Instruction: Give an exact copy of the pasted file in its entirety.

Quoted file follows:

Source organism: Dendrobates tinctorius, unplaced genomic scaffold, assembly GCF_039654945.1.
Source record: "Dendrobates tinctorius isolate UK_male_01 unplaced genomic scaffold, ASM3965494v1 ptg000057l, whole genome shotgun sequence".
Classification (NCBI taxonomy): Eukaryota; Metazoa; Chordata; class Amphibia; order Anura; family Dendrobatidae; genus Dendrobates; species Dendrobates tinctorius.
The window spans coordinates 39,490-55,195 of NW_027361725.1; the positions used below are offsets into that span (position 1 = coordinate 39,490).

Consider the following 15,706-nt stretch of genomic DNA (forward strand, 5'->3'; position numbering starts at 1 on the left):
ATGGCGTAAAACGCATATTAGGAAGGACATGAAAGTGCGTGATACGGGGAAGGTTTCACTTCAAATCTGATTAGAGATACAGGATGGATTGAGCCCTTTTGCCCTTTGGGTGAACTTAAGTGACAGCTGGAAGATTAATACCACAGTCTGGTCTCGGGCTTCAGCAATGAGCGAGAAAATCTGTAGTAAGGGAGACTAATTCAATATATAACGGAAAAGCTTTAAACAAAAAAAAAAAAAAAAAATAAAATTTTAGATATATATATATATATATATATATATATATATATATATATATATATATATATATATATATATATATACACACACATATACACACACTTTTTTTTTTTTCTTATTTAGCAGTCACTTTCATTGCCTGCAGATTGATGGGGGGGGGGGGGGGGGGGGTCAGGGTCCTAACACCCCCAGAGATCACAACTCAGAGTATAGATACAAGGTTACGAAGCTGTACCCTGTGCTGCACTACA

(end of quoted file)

Source organism: Dendrobates tinctorius, unplaced genomic scaffold, assembly GCF_039654945.1.
Source record: "Dendrobates tinctorius isolate UK_male_01 unplaced genomic scaffold, ASM3965494v1 ptg000057l, whole genome shotgun sequence".
Classification (NCBI taxonomy): Eukaryota; Metazoa; Chordata; class Amphibia; order Anura; family Dendrobatidae; genus Dendrobates; species Dendrobates tinctorius.
The window spans coordinates 39,490-55,195 of NW_027361725.1; the positions used below are offsets into that span (position 1 = coordinate 39,490).

Consider the following 15,706-nt stretch of genomic DNA (forward strand, 5'->3'; position numbering starts at 1 on the left):
ATGGCGTAAAACGCATATTAGGAAGGACATGAAAGTGCGTGATACGGGGAAGGTTTCACTTCAAATCTGATTAGAGATACAGGATGGATTGAGCCCTTTTGCCCTTTGGGTGAACTTAAGTGACAGCTGGAAGATTAATACCACAGTCTGGTCTCGGGCTTCAGCAATGAGCGAGAAAATCTGTAGTAAGGGAGACTAATTCAATATATAACGGAAAAGCTTTAAACAAAAAAAAAAAAAAAAAATAAAATTTTAGATATATATATATATATATATATATATATATATATATATATATATATATATATATATATATATATATACACACACATATACACACACTTTTTTTTTTTTCTTATTTAGCAGTCACTTTCATTGCCTGCAGATTGATGGGGGGGGGGGGGGGGGGGGTCAGGGTCCTAACACCCCCAGAGATCACAACTCAGAGTATAGATACAAGGTTACGAAGCTGTACCCTGTGCTGCACTACA